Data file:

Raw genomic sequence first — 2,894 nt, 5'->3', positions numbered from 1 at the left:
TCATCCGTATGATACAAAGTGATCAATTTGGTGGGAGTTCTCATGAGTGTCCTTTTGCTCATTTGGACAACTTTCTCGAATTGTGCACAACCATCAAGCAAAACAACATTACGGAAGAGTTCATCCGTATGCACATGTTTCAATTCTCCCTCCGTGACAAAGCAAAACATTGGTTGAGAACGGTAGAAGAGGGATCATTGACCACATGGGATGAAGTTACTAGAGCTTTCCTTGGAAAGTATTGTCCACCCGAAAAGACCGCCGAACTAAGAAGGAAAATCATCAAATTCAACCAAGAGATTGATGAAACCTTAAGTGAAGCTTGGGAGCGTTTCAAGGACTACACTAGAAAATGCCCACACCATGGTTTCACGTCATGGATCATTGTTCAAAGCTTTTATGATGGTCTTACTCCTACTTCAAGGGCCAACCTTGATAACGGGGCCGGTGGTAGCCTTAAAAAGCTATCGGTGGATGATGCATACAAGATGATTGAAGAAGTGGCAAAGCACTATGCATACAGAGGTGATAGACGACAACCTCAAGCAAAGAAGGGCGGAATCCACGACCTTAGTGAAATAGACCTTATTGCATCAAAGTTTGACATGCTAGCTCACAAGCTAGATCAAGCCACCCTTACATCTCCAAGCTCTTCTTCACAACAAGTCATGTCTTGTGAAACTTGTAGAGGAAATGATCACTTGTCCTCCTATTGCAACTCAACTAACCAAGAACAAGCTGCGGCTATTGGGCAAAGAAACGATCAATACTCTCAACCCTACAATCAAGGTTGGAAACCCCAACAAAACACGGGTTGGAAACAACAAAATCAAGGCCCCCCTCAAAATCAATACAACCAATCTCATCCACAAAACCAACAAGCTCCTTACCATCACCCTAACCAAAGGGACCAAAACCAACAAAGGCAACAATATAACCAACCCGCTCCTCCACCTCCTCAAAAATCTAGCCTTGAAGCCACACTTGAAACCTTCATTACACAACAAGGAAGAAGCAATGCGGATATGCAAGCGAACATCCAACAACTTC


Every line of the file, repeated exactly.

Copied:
Raw genomic sequence first — 2,894 nt, 5'->3', positions numbered from 1 at the left:
TCATCCGTATGATACAAAGTGATCAATTTGGTGGGAGTTCTCATGAGTGTCCTTTTGCTCATTTGGACAACTTTCTCGAATTGTGCACAACCATCAAGCAAAACAACATTACGGAAGAGTTCATCCGTATGCACATGTTTCAATTCTCCCTCCGTGACAAAGCAAAACATTGGTTGAGAACGGTAGAAGAGGGATCATTGACCACATGGGATGAAGTTACTAGAGCTTTCCTTGGAAAGTATTGTCCACCCGAAAAGACCGCCGAACTAAGAAGGAAAATCATCAAATTCAACCAAGAGATTGATGAAACCTTAAGTGAAGCTTGGGAGCGTTTCAAGGACTACACTAGAAAATGCCCACACCATGGTTTCACGTCATGGATCATTGTTCAAAGCTTTTATGATGGTCTTACTCCTACTTCAAGGGCCAACCTTGATAACGGGGCCGGTGGTAGCCTTAAAAAGCTATCGGTGGATGATGCATACAAGATGATTGAAGAAGTGGCAAAGCACTATGCATACAGAGGTGATAGACGACAACCTCAAGCAAAGAAGGGCGGAATCCACGACCTTAGTGAAATAGACCTTATTGCATCAAAGTTTGACATGCTAGCTCACAAGCTAGATCAAGCCACCCTTACATCTCCAAGCTCTTCTTCACAACAAGTCATGTCTTGTGAAACTTGTAGAGGAAATGATCACTTGTCCTCCTATTGCAACTCAACTAACCAAGAACAAGCTGCGGCTATTGGGCAAAGAAACGATCAATACTCTCAACCCTACAATCAAGGTTGGAAACCCCAACAAAACACGGGTTGGAAACAACAAAATCAAGGCCCCCCTCAAAATCAATACAACCAATCTCATCCACAAAACCAACAAGCTCCTTACCATCACCCTAACCAAAGGGACCAAAACCAACAAAGGCAACAATATAACCAACCCGCTCCTCCACCTCCTCAAAAATCTAGCCTTGAAGCCACACTTGAAACCTTCATTACACAACAAGGAAGAAGCAATGCGGATATGCAAGCGAACATCCAACAACTTC